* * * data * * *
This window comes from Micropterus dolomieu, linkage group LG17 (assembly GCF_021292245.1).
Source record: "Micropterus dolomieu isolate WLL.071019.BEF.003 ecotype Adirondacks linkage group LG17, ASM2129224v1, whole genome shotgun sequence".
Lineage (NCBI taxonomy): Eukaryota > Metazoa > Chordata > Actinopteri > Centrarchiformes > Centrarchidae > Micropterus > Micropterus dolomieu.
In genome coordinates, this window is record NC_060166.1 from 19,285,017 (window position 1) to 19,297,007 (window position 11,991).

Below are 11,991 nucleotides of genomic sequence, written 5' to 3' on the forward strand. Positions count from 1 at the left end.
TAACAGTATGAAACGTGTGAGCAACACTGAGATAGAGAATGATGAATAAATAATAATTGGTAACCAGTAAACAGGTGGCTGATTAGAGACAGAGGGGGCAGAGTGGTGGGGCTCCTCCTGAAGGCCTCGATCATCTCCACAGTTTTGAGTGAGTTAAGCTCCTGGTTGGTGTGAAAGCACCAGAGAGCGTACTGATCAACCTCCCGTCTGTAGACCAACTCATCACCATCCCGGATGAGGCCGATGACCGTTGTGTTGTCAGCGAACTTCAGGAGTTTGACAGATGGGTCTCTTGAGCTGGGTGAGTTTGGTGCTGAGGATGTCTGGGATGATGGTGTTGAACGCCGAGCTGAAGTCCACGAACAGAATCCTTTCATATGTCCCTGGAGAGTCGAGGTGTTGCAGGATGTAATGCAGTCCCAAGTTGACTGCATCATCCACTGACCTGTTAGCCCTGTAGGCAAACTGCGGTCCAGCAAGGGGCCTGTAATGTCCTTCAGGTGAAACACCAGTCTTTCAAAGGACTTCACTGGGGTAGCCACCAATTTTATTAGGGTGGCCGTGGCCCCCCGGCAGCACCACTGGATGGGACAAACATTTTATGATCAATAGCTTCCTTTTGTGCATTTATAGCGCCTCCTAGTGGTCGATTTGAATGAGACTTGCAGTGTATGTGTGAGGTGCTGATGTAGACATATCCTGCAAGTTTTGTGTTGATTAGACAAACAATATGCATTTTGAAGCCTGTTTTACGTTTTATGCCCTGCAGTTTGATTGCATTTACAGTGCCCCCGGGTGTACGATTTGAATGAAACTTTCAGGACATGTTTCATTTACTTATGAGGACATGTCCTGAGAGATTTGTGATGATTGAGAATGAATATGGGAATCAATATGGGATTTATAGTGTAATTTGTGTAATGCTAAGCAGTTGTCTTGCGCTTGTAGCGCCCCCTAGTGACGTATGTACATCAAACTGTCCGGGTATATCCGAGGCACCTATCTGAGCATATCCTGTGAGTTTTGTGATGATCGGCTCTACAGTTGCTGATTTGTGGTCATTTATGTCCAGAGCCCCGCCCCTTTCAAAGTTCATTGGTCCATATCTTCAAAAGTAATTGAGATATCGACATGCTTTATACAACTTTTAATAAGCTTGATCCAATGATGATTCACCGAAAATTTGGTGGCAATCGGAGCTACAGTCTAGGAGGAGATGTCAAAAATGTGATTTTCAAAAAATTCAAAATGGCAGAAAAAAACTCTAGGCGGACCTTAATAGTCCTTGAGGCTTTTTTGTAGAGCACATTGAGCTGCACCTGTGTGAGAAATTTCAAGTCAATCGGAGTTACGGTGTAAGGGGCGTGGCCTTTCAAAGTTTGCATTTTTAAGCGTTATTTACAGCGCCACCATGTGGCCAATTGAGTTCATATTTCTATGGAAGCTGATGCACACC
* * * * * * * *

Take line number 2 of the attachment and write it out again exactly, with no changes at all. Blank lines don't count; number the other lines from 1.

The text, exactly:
Source record: "Micropterus dolomieu isolate WLL.071019.BEF.003 ecotype Adirondacks linkage group LG17, ASM2129224v1, whole genome shotgun sequence".